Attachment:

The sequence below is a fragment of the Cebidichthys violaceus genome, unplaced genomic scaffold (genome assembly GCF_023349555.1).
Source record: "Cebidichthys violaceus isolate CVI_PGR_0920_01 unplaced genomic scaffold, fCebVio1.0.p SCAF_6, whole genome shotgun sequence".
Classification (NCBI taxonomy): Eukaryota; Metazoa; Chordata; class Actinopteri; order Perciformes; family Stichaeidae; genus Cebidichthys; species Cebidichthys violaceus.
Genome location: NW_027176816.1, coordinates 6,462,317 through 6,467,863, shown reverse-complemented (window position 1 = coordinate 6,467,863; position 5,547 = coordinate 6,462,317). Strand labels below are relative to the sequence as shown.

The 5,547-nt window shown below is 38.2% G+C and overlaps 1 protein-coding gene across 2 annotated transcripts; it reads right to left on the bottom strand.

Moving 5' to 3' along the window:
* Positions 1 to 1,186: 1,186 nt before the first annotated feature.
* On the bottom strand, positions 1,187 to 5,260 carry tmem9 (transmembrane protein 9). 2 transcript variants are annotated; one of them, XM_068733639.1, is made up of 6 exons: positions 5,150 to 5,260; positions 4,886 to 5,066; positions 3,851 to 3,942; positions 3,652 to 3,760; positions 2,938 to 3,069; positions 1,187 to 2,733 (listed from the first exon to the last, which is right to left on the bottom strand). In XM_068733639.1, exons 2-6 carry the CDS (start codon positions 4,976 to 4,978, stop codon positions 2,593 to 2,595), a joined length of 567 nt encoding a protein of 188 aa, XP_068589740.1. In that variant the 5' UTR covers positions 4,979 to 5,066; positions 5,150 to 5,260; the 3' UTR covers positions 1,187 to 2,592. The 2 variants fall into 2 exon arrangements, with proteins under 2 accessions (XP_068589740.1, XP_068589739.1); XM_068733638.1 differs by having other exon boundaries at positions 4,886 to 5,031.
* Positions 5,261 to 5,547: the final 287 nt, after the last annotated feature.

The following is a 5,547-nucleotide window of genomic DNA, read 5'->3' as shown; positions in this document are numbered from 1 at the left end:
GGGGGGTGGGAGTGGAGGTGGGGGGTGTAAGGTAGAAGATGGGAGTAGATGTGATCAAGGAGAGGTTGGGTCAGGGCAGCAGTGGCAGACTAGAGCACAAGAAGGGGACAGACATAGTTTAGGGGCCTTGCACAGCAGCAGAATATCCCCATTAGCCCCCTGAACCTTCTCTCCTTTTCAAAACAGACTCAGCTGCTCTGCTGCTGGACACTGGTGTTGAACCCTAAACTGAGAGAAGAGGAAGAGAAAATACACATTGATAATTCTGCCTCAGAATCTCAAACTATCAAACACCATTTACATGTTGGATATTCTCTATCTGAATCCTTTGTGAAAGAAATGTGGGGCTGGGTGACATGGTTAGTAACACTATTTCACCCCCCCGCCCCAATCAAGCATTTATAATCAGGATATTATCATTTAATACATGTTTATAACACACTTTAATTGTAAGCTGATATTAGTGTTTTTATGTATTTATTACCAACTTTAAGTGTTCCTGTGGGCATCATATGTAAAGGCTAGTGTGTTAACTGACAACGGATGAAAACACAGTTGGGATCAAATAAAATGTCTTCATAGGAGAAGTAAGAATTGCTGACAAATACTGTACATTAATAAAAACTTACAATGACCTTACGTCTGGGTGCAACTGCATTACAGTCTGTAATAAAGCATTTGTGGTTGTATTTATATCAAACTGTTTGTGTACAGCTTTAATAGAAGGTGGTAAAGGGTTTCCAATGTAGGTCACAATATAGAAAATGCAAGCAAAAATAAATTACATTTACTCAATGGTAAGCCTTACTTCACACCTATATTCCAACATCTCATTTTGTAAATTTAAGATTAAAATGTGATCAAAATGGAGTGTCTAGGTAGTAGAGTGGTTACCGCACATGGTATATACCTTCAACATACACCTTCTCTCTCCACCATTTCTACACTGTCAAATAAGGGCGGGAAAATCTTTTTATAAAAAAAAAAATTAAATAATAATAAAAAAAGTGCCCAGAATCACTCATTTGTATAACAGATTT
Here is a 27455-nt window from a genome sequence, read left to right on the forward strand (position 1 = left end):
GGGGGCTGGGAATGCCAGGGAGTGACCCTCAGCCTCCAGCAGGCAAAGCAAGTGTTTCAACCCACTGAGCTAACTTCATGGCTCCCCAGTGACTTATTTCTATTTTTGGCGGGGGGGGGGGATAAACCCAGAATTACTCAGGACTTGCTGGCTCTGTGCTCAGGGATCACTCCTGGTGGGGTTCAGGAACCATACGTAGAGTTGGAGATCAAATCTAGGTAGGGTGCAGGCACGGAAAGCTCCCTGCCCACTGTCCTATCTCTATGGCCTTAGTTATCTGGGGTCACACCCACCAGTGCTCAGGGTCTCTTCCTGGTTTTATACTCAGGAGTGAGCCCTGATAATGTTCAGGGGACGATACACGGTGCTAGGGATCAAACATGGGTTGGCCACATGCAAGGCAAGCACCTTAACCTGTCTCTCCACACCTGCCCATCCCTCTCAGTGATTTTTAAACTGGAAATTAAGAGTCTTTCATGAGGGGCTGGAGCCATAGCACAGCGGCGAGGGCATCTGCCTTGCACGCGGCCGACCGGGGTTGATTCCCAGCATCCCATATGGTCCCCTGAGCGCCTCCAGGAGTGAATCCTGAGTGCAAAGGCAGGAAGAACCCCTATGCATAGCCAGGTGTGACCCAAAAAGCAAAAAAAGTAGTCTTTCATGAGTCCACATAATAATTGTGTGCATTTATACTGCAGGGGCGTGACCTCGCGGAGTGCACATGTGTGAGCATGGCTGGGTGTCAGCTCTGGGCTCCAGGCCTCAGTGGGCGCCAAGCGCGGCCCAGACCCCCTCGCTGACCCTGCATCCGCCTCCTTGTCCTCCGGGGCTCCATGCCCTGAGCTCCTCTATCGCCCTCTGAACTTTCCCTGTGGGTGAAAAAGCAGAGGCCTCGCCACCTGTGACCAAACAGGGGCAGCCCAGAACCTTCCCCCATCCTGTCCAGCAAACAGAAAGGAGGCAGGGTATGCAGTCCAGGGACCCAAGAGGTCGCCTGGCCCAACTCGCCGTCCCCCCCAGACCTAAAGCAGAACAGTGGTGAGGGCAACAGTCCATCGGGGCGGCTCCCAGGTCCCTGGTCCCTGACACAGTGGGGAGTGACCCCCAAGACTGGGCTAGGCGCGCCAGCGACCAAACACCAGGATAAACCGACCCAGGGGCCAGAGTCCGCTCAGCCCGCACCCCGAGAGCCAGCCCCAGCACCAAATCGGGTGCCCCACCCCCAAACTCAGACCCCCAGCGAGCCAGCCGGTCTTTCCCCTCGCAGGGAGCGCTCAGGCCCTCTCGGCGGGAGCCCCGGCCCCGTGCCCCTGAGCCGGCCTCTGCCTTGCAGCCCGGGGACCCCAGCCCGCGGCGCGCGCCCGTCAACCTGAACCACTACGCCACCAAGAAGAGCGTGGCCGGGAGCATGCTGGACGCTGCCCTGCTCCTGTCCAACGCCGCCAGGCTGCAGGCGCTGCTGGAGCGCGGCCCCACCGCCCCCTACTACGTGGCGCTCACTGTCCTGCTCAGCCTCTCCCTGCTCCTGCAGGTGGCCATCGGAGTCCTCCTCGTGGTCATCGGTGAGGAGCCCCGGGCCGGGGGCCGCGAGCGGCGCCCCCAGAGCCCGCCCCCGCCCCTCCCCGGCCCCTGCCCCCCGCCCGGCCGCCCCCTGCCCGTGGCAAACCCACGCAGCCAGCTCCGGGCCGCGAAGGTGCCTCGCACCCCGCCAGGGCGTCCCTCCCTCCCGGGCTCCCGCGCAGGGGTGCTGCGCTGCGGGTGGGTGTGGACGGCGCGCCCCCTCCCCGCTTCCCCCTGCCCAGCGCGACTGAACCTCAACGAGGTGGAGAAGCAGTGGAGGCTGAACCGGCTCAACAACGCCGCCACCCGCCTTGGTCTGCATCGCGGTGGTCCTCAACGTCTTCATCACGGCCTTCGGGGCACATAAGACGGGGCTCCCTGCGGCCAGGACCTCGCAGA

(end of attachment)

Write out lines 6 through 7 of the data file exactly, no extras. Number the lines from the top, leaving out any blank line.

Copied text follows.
Moving 5' to 3' along the window:
* Positions 1 to 1,186: 1,186 nt before the first annotated feature.